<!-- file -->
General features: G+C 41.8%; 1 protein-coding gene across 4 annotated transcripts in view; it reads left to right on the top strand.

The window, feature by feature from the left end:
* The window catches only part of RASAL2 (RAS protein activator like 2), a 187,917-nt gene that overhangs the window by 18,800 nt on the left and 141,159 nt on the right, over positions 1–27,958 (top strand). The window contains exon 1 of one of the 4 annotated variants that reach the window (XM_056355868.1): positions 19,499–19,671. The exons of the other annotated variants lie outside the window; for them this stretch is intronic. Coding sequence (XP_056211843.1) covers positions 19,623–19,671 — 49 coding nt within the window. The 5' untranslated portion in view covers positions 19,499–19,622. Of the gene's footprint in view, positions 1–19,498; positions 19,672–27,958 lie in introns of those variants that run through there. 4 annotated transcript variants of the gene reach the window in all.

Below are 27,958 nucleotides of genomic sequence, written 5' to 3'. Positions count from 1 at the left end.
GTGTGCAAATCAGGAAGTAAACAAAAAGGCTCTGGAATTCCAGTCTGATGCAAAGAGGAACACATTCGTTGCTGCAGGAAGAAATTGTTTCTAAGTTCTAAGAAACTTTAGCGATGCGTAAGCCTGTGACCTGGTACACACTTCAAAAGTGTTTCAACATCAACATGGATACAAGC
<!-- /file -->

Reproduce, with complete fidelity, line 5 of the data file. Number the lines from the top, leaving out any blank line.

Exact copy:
GTGTGCAAATCAGGAAGTAAACAAAAAGGCTCTGGAATTCCAGTCTGATGCAAAGAGGAACACATTCGTTGCTGCAGGAAGAAATTGTTTCTAAGTTCTAAGAAACTTTAGCGATGCGTAAGCCTGTGACCTGGTACACACTTCAAAAGTGTTTCAACATCAACATGGATACAAGC